Students of Pathlight School were treated to "A Special Day of Sports", held in conjunction with National day. Photo: SportSG
Waving flags and singing National Day songs may be the order of the day for most schools’ SG51 celebrations, but not for Pathlight School, which focuses on students with autism spectrum disorder.
On Saturday, 80 of the school’s pupils were treated to an unusual sports day programme, dubbed “A Special Day of Sports”, held in conjunction with the country’s birthday.
Apart from getting active together and commemorating National Day through fitness, the morning’s festivities also saw the students having fun alongside their parents and siblings, and bore a strong focus on the family, as well as a sense of belonging.
Fittingly, the event was a ground-up initiative conceived by four of the students’ parents. With full support from Pathlight School, the parents – Esther Tan, Lawrence Ng, Lim Sook Wei, and Valerie Chew – applied successfully for the Active Enabler grant and worked with the Autism Resource Centre to see the event to fruition.
A Special Day of Sports comprised eight different activities aimed at targeting specific aspects of a child’s physical development. Photo: SportSG
The Active Enabler grant, part of the GetActive! Singapore programme, offers funding to innovative and inspirational fitness initiatives.
Revealing how the idea for the sports day came about, Tan said: “We saw the news report from GetActive! about the grant. We had a chat about it among ourselves and thought that it would be a fun idea to organise something that would involve the whole family and get them active. Not all sports are available for certain kids due to the sensory issues. So we decided to do an event to celebrate Singapore’s birthday and make it an autism-friendly one!”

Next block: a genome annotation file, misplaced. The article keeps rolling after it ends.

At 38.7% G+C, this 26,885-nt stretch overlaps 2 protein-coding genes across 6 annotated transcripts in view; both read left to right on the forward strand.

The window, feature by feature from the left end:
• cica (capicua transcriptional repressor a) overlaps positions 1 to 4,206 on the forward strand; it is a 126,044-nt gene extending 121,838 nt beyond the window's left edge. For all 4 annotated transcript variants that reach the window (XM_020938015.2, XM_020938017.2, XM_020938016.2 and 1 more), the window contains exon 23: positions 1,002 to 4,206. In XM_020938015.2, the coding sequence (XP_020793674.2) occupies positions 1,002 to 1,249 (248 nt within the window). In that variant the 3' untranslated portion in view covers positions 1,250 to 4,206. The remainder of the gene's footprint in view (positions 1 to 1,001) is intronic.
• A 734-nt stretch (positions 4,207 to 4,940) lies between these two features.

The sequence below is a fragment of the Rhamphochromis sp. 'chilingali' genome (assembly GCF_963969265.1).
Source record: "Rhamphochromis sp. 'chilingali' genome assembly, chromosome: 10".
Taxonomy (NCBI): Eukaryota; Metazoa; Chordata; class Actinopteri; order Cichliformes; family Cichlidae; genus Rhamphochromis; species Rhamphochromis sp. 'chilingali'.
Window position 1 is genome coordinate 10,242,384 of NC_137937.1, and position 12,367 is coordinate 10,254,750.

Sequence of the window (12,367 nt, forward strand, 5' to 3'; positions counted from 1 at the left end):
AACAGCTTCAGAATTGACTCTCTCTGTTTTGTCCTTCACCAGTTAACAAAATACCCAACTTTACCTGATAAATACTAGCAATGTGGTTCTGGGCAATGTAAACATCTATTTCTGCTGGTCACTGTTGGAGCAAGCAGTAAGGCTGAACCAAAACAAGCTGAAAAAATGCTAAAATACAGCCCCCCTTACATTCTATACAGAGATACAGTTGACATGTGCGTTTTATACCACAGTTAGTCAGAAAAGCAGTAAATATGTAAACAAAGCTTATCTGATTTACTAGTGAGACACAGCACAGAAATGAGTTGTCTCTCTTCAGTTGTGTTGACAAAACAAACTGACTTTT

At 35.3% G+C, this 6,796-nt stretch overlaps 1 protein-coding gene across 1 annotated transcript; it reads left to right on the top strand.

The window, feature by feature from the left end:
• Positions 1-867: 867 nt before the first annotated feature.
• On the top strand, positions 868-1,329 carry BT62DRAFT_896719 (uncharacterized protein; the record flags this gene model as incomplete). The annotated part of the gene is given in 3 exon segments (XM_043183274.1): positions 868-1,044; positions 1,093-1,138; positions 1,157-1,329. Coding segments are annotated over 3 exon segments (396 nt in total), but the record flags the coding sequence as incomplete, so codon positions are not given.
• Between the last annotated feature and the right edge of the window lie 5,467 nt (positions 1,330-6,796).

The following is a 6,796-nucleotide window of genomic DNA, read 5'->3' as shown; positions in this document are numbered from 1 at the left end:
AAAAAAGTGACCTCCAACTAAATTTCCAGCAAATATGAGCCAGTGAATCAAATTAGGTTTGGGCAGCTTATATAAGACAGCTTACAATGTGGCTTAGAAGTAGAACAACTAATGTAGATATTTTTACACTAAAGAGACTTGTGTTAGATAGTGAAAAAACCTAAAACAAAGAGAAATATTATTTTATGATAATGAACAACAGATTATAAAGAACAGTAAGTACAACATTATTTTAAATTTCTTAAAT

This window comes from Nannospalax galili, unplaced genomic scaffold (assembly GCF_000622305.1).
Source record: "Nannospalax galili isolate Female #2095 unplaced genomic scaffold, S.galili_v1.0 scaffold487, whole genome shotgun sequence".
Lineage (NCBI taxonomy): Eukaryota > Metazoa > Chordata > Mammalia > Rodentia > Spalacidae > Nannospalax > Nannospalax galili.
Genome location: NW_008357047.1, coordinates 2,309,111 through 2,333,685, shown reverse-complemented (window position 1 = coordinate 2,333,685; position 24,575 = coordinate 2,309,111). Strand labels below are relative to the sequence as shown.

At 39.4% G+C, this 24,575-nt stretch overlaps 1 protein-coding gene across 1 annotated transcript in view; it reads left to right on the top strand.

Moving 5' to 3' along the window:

Dropping in on the fun was President of the Autism Resource Centre, Pathlight School supervisor, and Member of Parliament Denise Phua, who engaged in some of the activities with the students.
“This is a significant event because when parents see themselves as partners to schools and jointly support the holistic development of their children, this is when the magic will happen, and the potential of students will have the highest likelihood of being maximised,” she expressed.
A Special Day of Sports comprised eight different activities aimed at targeting specific aspects of a child’s physical development, as well as a Grand Finale Game that involved the students and their families going on a scavenger hunt for pieces to complete a giant jigsaw puzzle, which eventually forms a map of Singapore.
“All credit really goes to our parents, who really wanted to organise ground-up initiatives, and pull families together, including siblings. This would allow them bonding time, and the siblings will be able to see our students in another light,” shared Pathlight’s Principal Linda Kho, adding that while parents often worked closely with the school, this was the first time that an initiative has been completely ground-up.
(From left) Lim Sook Wei, Valerie Chew, Lawrence Ng, and Esther Tan, parents who are fully supportive of the initiative. Photo: SportSG
Armed with an understanding that only parents of children with special needs are privy to, the quartet were able to put together an event that was meaningful, enjoyable, and comfortable for the students.
“As a parent, you understand what their needs are, what they enjoy, and what to look out for when you organise an event like that. As organisers, we are inexperienced, but knowing the needs of our own kids helps a lot,” expressed Chew.
Of course, like the puzzle that they had put together for the grand finale, the participants walked away with the knowledge that everyone had their own unique place and role to play in society.
“National Day is a time where everyone reflects more about our country and home, what it means to us, and what we would like to see more about the future of our home and our future generations. Having an event like this, where it’s about bonding and inclusion, gives me a warm feeling,” enthused Kho.
“This is what ‘home’ means: A place where like-minded people with shared values get together and attempt to make this society a gentler and more inclusive one.”